What is lobular breast cancer?

Lobular breast cancer, also called invasive lobular carcinoma (ILC), occurs in the breast lobes or lobules. Lobules are the areas of the breast that produce milk. ILC is the second most common type of breast cancer.

ILC affects about 10 percent of people with invasive breast cancer. Most people with breast cancer have the disease in their ducts, which are the structures that carry milk. This type of cancer is called invasive ductal carcinoma (IDC).

The word “invasive” means that cancer has spread to other areas from the point of origin. In the case of ILC, it has spread to a particular breast lobule.

For some people, this means cancerous cells are present in other sections of breast tissue. For others, it means the disease has spread (metastasized) to other parts of the body.

Although people can be diagnosed with lobular breast cancer at any age, it’s most common in women ages 60 years and older. Research suggests that hormone replacement therapy after menopause may increase the risk of this type of cancer.

Like other cancers, ILC is staged on a 0 to 4 scale. Staging has to do with the size of the tumors, lymph node involvement, and whether tumors have spread to other areas of the body. Higher numbers represent more advanced stages.

The earlier you’re diagnosed with ILC and start treatment, the better your outlook. As with other types of cancer, early stages of ILC are likely to be treated more easily with fewer complications. This typically — but not always — leads to a complete recovery and low recurrence rates.

However, early diagnosis is a significant challenge with ILC compared with the much more common IDC. That’s because the growth and spread patterns of ILC are more difficult to detect on routine mammograms and breast exams.

ILC usually doesn’t form a lump, but spreads in single-file lines through the fatty tissue of the breast. They may be more likely to have multiple origins than other cancers and have a tendency to metastasize to bone.

One study demonstrates that the overall long-term outcome for people diagnosed with ILC may be similar or worse than for those diagnosed with other types of invasive breast cancer.

There are some positive points to consider. Most of these types of cancers are hormone receptor positive, usually estrogen (ER) positive, which means they grow in response to the hormone. Medication to block the effects of estrogen can help prevent a return of disease and improve prognosis.

Your outlook depends not only on the stage of cancer, but also on your long-term care plans. Follow-up appointments and tests can help your doctor detect a recurrence of cancer or any other complications that may arise after breast cancer treatment.

Schedule a physical exam and a mammogram every year. The first one should take place six months after a surgery or radiation therapy is complete.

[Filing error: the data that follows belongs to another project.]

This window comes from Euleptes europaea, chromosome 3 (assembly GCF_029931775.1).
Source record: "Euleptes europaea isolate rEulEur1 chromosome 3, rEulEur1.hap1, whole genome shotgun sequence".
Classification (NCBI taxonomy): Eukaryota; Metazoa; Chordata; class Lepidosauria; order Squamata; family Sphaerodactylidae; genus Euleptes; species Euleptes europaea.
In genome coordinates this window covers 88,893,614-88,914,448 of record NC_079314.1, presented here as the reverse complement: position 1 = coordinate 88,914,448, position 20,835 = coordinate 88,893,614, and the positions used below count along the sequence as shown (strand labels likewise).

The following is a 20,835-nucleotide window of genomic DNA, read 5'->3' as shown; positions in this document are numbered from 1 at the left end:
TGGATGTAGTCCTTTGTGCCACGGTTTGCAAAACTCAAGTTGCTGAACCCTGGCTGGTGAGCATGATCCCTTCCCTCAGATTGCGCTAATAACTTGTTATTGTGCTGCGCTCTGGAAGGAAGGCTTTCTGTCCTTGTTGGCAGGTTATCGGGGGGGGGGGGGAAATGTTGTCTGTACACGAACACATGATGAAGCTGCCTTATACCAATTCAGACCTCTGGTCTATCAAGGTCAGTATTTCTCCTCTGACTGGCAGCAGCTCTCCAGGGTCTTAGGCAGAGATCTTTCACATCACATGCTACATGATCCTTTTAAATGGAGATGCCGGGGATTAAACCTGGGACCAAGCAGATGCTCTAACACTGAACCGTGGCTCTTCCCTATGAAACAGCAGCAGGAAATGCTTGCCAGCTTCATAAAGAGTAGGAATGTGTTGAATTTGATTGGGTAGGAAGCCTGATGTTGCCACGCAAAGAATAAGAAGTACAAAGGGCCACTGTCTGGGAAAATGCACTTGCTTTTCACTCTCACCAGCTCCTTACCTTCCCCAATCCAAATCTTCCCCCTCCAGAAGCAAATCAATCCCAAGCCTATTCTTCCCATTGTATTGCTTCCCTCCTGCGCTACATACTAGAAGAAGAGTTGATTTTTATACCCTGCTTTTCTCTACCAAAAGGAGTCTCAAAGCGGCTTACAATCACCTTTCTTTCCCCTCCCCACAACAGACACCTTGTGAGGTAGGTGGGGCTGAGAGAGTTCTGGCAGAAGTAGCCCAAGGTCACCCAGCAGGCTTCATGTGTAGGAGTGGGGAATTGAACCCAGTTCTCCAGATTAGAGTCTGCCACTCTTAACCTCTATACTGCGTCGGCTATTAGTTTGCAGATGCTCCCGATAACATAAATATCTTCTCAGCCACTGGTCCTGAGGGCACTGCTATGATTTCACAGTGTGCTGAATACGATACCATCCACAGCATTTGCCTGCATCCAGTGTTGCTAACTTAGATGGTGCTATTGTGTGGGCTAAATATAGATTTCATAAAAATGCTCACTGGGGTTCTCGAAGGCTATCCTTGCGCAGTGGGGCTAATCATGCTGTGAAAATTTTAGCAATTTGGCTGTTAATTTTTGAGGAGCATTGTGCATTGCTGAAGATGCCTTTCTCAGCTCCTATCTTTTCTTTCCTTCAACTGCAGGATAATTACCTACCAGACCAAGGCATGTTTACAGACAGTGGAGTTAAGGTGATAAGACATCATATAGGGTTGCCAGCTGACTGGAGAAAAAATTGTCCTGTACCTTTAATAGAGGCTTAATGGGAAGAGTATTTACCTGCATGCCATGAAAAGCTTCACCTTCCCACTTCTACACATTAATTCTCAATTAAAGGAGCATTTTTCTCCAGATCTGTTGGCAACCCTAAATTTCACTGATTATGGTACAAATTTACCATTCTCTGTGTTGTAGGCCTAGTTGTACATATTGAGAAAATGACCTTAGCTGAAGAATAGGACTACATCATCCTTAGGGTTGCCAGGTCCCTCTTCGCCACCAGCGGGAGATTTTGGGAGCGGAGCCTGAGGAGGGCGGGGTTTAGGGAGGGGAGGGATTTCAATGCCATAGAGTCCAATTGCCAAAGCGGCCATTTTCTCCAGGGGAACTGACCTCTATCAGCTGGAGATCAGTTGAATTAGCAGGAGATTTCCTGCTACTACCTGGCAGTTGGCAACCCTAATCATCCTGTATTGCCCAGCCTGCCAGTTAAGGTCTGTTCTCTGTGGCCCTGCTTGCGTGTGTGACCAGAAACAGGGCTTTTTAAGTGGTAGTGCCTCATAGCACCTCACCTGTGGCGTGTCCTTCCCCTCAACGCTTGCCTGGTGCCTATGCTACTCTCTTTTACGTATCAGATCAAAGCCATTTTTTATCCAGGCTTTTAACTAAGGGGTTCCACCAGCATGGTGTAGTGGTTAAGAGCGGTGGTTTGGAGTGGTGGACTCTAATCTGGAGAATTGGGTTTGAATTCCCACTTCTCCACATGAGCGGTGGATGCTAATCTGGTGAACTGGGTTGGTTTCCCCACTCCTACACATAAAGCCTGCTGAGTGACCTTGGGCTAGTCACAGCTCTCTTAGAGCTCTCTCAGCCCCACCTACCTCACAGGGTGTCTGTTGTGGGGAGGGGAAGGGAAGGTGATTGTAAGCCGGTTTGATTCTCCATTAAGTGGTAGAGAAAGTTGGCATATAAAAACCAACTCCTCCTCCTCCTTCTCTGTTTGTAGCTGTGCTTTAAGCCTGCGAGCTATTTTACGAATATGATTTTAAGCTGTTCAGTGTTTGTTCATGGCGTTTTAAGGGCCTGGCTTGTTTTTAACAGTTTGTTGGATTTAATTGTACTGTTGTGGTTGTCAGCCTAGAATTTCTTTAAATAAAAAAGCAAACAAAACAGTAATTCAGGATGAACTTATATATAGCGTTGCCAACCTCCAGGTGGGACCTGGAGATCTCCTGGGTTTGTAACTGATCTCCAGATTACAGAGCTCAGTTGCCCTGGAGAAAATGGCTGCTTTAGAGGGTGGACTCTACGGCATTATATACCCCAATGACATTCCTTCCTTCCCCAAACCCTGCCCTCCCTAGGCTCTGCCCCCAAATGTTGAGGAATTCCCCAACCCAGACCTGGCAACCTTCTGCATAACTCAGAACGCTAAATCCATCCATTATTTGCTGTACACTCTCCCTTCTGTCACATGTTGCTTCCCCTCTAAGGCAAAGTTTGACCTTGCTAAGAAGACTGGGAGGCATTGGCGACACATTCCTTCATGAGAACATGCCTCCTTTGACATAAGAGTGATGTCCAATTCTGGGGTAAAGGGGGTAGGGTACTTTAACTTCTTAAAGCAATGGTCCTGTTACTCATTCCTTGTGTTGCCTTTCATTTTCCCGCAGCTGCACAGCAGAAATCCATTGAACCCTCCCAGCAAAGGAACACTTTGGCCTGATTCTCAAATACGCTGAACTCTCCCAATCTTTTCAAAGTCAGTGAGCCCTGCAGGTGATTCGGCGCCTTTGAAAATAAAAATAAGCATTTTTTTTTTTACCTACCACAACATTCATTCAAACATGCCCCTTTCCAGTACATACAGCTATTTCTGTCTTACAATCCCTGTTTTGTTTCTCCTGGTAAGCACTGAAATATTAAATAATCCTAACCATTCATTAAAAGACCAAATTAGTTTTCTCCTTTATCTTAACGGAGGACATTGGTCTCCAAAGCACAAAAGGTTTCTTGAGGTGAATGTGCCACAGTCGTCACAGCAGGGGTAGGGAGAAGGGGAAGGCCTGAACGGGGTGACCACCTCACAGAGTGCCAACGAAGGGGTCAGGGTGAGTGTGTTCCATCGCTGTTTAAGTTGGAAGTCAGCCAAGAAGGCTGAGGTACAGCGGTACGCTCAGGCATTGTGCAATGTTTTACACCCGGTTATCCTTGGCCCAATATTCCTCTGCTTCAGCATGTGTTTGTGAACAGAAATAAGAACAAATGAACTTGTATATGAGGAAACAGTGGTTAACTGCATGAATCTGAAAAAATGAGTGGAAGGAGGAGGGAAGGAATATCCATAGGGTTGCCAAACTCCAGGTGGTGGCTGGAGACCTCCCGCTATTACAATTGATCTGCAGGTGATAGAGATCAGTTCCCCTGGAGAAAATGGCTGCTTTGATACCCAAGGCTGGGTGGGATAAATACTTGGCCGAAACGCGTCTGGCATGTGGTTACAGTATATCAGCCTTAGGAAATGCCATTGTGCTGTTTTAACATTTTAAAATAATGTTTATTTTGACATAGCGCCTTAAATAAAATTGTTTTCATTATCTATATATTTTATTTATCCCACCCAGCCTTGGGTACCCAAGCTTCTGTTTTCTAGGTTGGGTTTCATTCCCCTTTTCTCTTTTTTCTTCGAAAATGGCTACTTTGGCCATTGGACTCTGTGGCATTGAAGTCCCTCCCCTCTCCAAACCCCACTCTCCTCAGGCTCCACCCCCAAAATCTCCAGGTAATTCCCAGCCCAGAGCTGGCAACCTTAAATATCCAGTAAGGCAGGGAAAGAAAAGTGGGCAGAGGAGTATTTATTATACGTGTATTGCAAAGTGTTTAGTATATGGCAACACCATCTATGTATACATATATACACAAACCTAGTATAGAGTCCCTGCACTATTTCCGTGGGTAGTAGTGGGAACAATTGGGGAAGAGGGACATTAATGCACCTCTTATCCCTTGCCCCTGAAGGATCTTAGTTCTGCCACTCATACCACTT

Survival rates for cancer are typically calculated in terms of how many people live at least five years after their diagnosis. The average five-year survival rate for breast cancer is 90 percent and the 10 year survival rate is 83 percent.

The stage of the cancer is important when considering survival rates. For instance, if the cancer is only in the breast, the five-year rate of survival is 99 percent. If it has spread to the lymph nodes, the rate decreases to 85 percent.

Because there are many variables based on the type and spread of cancer, it’s best to talk to your doctor about what to expect in your particular situation.

ILC can be more difficult to diagnose than other forms of breast cancer because it spreads in a unique pattern of branching. The good news is that it’s a relatively slow-growing cancer, which gives you time to form a treatment plan with your cancer team.

There are several treatment options that can help increase your chances of a full recovery.


Treatment varies depending on the stage of your cancer. Small tumors in the breast that haven’t yet spread may be removed in a lumpectomy. This procedure is a scaled-down version of a full mastectomy. In a lumpectomy, only part of the breast tissue is removed.

In a mastectomy, an entire breast is removed with or without the underlying muscle and connective tissue.

Other therapies

Hormonal therapy, also called anti-estrogen therapy, or chemotherapy may be used to shrink tumors before surgery. You may need radiation after a lumpectomy to make sure all of the cancer cells have been destroyed.

Your doctor will help you form a care plan that’s personalized based on your health, using the most current technologies available.

A diagnosis of ILC can be challenging, especially since it’s harder to initially diagnose, as well as not being as well-studied as IDC. However, many people live long after their diagnosis.

Medical research and technology that was available five years ago may not always be as advanced as current treatment options. A diagnosis of ILC today may have a more positive outlook than it would have five or more years ago.

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